Chapter 2 Emotionally hurt


Van Gogh - Trauernder alter Mann.jpeg

Vincent van Gogh’s 1890 painting
Sorrowing old man (‘At Eternity’s Gate’), where a man weeps due to the unpleasant feelings of emotional pain.

A definition of emotional hurt: to cause emotional pain or distress to someone. 

If you say something demeaning to somebody, it does hurt them inside and it makes them feel deep pain emotionally… That’s emotionally hurt, (or emotionally injured, or emotionally damaged, or emotionally abused, or emotional harm). 

Unlike a physical injury which usually heals in a short time, verbal and emotional hurt is usually cumulative.

Unlike physical wounds, that heal naturally leaving only a scar, verbal and emotional wounds, left untreated, tend not to heal. These wounds are often hidden out of sight and become a part of how we act and react.

Unlike physical wounds, which hurt us on the outside, verbal and emotional wounds go to the deepest parts of us. Any physical wound going so deep would be fatal. And if left untreated long enough, prolonged verbal or emotional hurt can also be quiet fatal.

Hurt is something that everyone has experienced. People experience both emotional hurt and physical hurt. Although physical hurt can be very painful, it is emotional hurt that is harder to get over, and, because it is an ‘unseen’ hurt, sometimes emotional hurt goes unrecognized.

It was written in chapter one that during our life we don’t feel how much we are loaded with emotional hurt (E.H.) and this is because we cannot stand the emotional pain that was caused by the E.H. It is true that it hurts less when the pain is being repressed, but the damage is greater…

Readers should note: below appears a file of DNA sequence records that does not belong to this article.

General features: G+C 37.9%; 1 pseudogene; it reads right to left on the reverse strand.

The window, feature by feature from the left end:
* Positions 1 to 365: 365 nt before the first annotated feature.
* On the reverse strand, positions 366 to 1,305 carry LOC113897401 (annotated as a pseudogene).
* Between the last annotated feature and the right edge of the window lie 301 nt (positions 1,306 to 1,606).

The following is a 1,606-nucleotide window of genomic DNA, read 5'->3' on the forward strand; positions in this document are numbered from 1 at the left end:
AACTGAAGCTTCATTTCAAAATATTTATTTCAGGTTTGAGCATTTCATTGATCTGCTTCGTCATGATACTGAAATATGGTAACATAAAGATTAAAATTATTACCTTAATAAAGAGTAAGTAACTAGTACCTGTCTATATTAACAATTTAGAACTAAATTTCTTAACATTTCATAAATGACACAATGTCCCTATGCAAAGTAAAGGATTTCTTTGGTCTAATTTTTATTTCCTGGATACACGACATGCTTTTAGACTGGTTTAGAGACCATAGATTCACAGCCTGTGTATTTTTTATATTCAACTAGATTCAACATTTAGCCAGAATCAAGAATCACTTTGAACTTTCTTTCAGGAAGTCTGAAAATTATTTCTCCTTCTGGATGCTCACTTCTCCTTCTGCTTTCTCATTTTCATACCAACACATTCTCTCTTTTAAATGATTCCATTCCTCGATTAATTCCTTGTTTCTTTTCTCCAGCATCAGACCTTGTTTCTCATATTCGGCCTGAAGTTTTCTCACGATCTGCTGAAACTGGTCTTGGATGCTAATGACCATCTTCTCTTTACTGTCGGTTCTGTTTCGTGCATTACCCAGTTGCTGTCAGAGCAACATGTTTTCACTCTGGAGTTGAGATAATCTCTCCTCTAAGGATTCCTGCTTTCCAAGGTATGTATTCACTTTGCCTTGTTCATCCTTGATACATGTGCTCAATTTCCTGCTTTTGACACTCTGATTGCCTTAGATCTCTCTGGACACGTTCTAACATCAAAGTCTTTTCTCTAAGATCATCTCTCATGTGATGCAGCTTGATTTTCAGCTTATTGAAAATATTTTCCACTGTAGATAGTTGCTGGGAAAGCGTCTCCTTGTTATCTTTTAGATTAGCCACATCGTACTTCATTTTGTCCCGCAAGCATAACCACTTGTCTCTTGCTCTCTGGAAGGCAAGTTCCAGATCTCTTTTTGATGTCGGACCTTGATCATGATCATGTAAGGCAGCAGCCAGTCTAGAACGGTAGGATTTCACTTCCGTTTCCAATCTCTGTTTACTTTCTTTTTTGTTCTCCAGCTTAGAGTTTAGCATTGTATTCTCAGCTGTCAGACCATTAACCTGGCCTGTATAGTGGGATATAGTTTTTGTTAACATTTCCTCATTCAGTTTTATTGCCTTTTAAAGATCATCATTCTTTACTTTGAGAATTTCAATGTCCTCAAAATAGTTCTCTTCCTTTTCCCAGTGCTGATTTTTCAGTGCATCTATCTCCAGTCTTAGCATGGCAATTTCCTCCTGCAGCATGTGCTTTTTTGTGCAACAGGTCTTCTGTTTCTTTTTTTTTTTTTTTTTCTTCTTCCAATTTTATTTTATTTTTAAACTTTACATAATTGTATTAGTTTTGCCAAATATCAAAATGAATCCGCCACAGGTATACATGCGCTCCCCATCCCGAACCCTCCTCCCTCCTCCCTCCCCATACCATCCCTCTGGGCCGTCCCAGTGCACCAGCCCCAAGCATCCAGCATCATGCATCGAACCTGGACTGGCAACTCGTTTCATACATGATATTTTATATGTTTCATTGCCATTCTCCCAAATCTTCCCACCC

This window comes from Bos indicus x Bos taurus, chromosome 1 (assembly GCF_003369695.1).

And so it happens that most of our E.H. live in our subconscious. And there they can either grow or weaken, and the question is: what will be strengthen in us and what would weaken, the answer is in the Cherokee Indian story: 

“An old Cherokee is teaching his grandson about life. “A fight is going on inside me,” he said to the boy.

“It is a terrible fight and it is between two wolves. One is evil – he is anger, envy, sorrow, regret, greed, arrogance, self-pity, guilt, resentment, inferiority, lies, false pride, superiority, and ego.” He continued, “The other is good – he is joy, peace, love, hope, serenity, humility, kindness, benevolence, empathy, generosity, truth, compassion, and faith. The same fight is going on inside you – and inside every other person, too.”

The grandson thought about it for a minute and then asked his grandfather, “Which wolf will win?”

The old Cherokee simply replied, “The one you feed.”


It is all questions of what the person is feeding. Is he feeding the E.H.?

If he is thinking about it – gives it power, it will grow.  

Usually the current E.H. is not there by itself, it connects to E.H. from the past that was already living in his subconscious (repressed). And so it gets power from without (giving it power by keeping to return to it in our mind) and from within; from all similar E.H. that are buried inside.

One the paradigms behind E.H. could be a paradigm of the need to get hurt… meaning; there are cases in which the need to get hurt serves something in the person. Let’s assume that he has a paradigm that he is not o.k. and that he feels that he should be punished, and when he is getting hurt it decreases the feeling that ‘I am not ok’, because I get the punishment that I deserve…

On the whole, with all which is connected to E.H. there are two contradictory motivations; one is to move away from the place in which he could be hurt, and the other motivation is (on the contrary) is a motivation to arrive to where he could be hurt, and this is because (as was written) he feels a need to be emotionally punished.

So, The E.H. has got two routes in which a person being hurt is ‘traveling’, one is the ‘healthy route’, the other is the ‘sick rout’. The ‘healthy route’ is to distance oneself from people that can hurt him, the second route, and the sick one, is to return again and again to the same people that hurt him before.